Where fantasy ends and reality begins! - PHOTO

19:35 | 27.11.2013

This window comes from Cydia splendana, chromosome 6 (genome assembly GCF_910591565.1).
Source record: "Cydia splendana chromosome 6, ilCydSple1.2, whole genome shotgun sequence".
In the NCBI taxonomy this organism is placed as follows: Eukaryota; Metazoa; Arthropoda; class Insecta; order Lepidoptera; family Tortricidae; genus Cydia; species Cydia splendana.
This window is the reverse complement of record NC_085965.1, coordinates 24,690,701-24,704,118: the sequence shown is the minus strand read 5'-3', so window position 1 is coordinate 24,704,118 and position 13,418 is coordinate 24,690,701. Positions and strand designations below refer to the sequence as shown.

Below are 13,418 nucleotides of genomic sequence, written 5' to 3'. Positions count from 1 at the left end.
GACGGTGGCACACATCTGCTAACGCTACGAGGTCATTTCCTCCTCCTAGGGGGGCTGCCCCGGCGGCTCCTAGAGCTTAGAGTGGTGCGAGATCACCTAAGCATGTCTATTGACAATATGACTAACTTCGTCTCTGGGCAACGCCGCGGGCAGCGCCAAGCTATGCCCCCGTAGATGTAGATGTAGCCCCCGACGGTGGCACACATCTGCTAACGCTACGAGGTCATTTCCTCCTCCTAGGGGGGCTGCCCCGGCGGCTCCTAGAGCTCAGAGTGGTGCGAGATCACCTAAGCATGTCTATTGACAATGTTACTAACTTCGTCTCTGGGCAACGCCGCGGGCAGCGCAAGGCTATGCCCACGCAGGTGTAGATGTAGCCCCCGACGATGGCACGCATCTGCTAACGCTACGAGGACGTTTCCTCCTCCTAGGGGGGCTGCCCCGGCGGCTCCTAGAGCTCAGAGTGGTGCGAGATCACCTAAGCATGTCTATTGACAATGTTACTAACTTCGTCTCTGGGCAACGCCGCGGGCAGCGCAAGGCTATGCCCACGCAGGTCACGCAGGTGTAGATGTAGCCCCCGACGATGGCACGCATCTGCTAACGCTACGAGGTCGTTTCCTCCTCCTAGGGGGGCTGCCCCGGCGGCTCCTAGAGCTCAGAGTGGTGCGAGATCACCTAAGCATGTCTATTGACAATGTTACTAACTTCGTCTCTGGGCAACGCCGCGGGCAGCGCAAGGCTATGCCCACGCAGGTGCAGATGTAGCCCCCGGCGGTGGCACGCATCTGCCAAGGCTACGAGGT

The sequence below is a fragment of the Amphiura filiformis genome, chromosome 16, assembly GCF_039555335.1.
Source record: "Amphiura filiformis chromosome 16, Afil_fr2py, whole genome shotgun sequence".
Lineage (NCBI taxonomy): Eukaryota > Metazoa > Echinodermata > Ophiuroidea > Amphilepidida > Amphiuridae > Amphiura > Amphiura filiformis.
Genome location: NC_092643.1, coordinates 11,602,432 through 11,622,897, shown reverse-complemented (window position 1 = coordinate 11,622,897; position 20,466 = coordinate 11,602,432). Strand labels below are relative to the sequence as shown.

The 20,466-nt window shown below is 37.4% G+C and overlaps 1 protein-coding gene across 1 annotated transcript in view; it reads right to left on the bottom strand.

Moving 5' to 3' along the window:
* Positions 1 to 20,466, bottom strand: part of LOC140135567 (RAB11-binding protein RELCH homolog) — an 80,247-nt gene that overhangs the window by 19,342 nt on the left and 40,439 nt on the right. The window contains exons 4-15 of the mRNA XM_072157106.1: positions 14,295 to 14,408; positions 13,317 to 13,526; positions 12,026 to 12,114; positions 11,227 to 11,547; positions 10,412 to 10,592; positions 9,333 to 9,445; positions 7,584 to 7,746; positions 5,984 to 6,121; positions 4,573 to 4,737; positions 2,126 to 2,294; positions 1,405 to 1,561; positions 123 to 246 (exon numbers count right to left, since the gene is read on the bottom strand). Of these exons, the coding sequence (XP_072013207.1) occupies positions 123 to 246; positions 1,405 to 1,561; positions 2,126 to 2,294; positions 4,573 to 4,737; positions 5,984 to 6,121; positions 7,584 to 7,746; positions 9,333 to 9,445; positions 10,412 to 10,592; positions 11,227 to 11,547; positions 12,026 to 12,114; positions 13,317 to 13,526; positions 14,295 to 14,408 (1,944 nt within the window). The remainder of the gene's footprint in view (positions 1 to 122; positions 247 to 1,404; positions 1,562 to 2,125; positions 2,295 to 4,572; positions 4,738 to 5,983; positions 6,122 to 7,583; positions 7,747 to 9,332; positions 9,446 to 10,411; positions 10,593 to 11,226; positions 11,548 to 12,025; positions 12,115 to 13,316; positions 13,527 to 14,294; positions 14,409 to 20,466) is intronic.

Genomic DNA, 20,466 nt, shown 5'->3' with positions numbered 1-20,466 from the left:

Using real women juxtaposed with Barbie dolls, Altanta-based photographer Sheila Pree Bright aims to explore society's complex relationship with cultural beauty standards. Plastic Bodies, a series of digitally manipulated photographs of multi-ethnic women and dolls, features fascinating images that morph human skin onto a toy figure.Showing 'the fine line that is often drawn between reality and fabrication in American culture,' Mrs Bright's project examines Barbie as a cultural icon, and the way society views beauty and women of color, as well as standards of perfection as they relate to women globally.On display at Spelman College Museum of Fine Art in Atlanta, Georgia, until December 7, Plastic Bodies is part of a group show titled Posing Beauty in African American Culture.'The series also looks at some of the ways Western Commercialism defines female beauty,' explained Mrs Bright, who graduated from Georgia State University with an MFA in Photography.'Specifically the work uses the history of the Barbie doll to show the impact the doll has on girlsand women of color.'In our increasingly global community, issues of diversity and regional identity have become more important. Western commercialism’s impact is making it difficult for women of diverse backgrounds to achieve self-definition with regards to their own ideas of beauty,' she said.'Moreover, their culture and traditions are lost in a maze of high-tech imagery.'The goal of this series, she added, is to show the impact that media and advertising play in defining beauty for girls and women of color and how Barbie is used in Western culture to encourage one standard of beauty.(dailymail.co.uk)ANN.Az
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